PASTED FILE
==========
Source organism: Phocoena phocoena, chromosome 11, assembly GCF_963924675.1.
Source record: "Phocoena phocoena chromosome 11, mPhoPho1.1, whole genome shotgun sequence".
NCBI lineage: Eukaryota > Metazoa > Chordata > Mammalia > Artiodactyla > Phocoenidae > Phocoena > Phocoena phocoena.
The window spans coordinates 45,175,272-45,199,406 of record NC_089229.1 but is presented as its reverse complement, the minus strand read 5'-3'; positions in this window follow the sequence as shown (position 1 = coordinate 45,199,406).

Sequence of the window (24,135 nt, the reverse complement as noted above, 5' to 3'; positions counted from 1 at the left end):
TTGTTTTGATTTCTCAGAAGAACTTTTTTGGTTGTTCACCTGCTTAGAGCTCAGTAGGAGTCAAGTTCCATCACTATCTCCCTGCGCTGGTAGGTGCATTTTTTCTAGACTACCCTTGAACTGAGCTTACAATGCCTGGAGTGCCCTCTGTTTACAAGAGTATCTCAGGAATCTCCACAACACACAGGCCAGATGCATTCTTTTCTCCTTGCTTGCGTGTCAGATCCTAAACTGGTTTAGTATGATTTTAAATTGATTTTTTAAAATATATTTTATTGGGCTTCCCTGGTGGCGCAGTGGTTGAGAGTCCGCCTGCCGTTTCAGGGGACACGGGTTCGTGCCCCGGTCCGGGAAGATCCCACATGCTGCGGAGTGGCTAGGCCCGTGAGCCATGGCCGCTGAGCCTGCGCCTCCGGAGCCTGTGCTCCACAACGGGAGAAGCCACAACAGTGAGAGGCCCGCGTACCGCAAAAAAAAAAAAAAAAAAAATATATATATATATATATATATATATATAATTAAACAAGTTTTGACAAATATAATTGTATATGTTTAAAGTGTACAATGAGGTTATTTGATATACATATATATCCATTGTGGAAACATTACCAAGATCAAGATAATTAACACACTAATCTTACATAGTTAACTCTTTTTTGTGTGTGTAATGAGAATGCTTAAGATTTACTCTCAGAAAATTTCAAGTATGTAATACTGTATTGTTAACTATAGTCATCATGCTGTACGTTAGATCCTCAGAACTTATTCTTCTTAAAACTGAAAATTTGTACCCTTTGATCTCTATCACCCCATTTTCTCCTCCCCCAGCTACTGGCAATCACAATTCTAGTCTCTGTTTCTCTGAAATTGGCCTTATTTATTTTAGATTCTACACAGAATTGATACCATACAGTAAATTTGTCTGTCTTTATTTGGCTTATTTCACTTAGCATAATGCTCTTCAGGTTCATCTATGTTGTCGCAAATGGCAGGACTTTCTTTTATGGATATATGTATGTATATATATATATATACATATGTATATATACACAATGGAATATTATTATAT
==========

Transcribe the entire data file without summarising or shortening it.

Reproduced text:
Source organism: Phocoena phocoena, chromosome 11, assembly GCF_963924675.1.
Source record: "Phocoena phocoena chromosome 11, mPhoPho1.1, whole genome shotgun sequence".
NCBI lineage: Eukaryota > Metazoa > Chordata > Mammalia > Artiodactyla > Phocoenidae > Phocoena > Phocoena phocoena.
The window spans coordinates 45,175,272-45,199,406 of record NC_089229.1 but is presented as its reverse complement, the minus strand read 5'-3'; positions in this window follow the sequence as shown (position 1 = coordinate 45,199,406).

Sequence of the window (24,135 nt, the reverse complement as noted above, 5' to 3'; positions counted from 1 at the left end):
TTGTTTTGATTTCTCAGAAGAACTTTTTTGGTTGTTCACCTGCTTAGAGCTCAGTAGGAGTCAAGTTCCATCACTATCTCCCTGCGCTGGTAGGTGCATTTTTTCTAGACTACCCTTGAACTGAGCTTACAATGCCTGGAGTGCCCTCTGTTTACAAGAGTATCTCAGGAATCTCCACAACACACAGGCCAGATGCATTCTTTTCTCCTTGCTTGCGTGTCAGATCCTAAACTGGTTTAGTATGATTTTAAATTGATTTTTTAAAATATATTTTATTGGGCTTCCCTGGTGGCGCAGTGGTTGAGAGTCCGCCTGCCGTTTCAGGGGACACGGGTTCGTGCCCCGGTCCGGGAAGATCCCACATGCTGCGGAGTGGCTAGGCCCGTGAGCCATGGCCGCTGAGCCTGCGCCTCCGGAGCCTGTGCTCCACAACGGGAGAAGCCACAACAGTGAGAGGCCCGCGTACCGCAAAAAAAAAAAAAAAAAAAATATATATATATATATATATATATATATAATTAAACAAGTTTTGACAAATATAATTGTATATGTTTAAAGTGTACAATGAGGTTATTTGATATACATATATATCCATTGTGGAAACATTACCAAGATCAAGATAATTAACACACTAATCTTACATAGTTAACTCTTTTTTGTGTGTGTAATGAGAATGCTTAAGATTTACTCTCAGAAAATTTCAAGTATGTAATACTGTATTGTTAACTATAGTCATCATGCTGTACGTTAGATCCTCAGAACTTATTCTTCTTAAAACTGAAAATTTGTACCCTTTGATCTCTATCACCCCATTTTCTCCTCCCCCAGCTACTGGCAATCACAATTCTAGTCTCTGTTTCTCTGAAATTGGCCTTATTTATTTTAGATTCTACACAGAATTGATACCATACAGTAAATTTGTCTGTCTTTATTTGGCTTATTTCACTTAGCATAATGCTCTTCAGGTTCATCTATGTTGTCGCAAATGGCAGGACTTTCTTTTATGGATATATGTATGTATATATATATATATACATATGTATATATACACAATGGAATATTATTATAT